Comedy is dead, and if you want proof, well look no further than this:
That's right, the hosts of America's late night comedy shows recently got together and decided that the best way for them to drive away their last remaining viewers would be to dedicate all of their shows to talking about "climate change."
The originator of this bright idea was Steve Bodow, formerly executive producer of The Daily Show, who said that he hopes to "normalize talking and thinking and even joking" about climate change, which I must say is not a problem for us here at The Pipeline. Said Bodow, "Laughing at a problem can help make the problem seem less intimidating — maybe even more solvable."
For a taste of the humor, check out some of the comments from the hosts themselves:
"I'm thrilled to participate in Climate Night," said [Full Frontal's Samantha] Bee. "But maybe we should move it up a few days? Just because, you know, it's urgent?" "I'm proud to dedicate one entire night of my show to the climate, so I can say I wasn't part of the problem, I was 1/365th of the solution," said [Stephen] Colbert.
Those are supposed to be laugh lines.
What an embarrassment! Real comedy is at least mildly subversive, pointing out the absurdities of human life and the political regime with an eye towards making both more bearable, more humane. Read some Aristophanes if you don't believe me.
The original king of comedy.
What these people are doing is the opposite of comedy. They're fishing for affirmative applause when they should be seeking to elicit cathartic laughter. They want to signal to their audience that they have safe, acceptable views. There is a neologism for what they're after: "Clapter."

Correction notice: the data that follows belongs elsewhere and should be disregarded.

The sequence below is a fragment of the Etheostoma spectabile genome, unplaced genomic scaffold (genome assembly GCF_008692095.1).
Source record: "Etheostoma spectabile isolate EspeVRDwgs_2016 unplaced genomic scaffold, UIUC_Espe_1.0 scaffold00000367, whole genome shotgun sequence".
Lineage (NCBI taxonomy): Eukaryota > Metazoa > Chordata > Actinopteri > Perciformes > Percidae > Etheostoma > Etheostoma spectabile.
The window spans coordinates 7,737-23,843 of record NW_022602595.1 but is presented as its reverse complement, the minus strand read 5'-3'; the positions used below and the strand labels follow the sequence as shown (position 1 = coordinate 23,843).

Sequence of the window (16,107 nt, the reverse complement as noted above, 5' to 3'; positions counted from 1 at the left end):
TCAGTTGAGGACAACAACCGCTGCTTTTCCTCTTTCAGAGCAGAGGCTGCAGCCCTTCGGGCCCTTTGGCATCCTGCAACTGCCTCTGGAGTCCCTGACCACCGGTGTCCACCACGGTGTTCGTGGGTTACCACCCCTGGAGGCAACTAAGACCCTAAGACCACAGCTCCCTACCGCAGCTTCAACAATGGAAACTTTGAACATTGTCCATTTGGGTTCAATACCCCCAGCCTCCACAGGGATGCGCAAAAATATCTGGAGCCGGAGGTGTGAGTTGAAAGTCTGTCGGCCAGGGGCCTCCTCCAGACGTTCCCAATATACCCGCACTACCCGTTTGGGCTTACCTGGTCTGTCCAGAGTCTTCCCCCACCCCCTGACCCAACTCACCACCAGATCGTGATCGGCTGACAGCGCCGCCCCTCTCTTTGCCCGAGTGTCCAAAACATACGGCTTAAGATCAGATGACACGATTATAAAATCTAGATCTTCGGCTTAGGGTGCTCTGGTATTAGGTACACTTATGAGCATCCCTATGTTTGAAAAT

The recently departed Norm Macdonald described "clapter," and his aversion to it, in an interview several years ago:
When I first began in comedy, I would get people to clap rather than actually laugh. You just say something that has no comedy in it at all, but people agree with it.... So I was getting people to clap, but I reached a point where I never wanted to get people to clap, because it was... pandering. But there's a difference between a clap and a laugh. A laugh is involuntary, but the crowd is in complete control when they're clapping, they're saying, "we agree with what you're saying -- proceed!" But when they're laughing, they're genuinely surprised. And when they're not laughing, they're really surprised. And sometimes I think, in my little head, that that's the best comedy of all.
Macdonald was allergic to clapter, which is what made him such a great comedian. It also cost him a few jobs -- he was supposedly fired from Saturday Night Live because he refused to stop joking about O. J. Simpson's obvious guilt, and you can imagine him getting his own late night show if he hadn't continued to skewer Bill and (especially) Hillary Clinton, who remain so beloved by the glitterati. More recently, he embraced maybe the most verboten perspectives in show business when he described Donald Trump as "enormously funny and entertaining."
But it was notable that when Macdonald died earlier this month, his fellow comedians, including a few who took part in "Climate Night," insisted on describing him using words like "brave," "fearless," "uncompromising," and on and on. Those comments sound to me like acknowledgements of their own cowardice. Macdonald was brave enough to say things that no one else would say. These clowns are small enough to be bullied by network executives to give air time to (heaven help us) Greta Thunberg.
No one's laughing at that.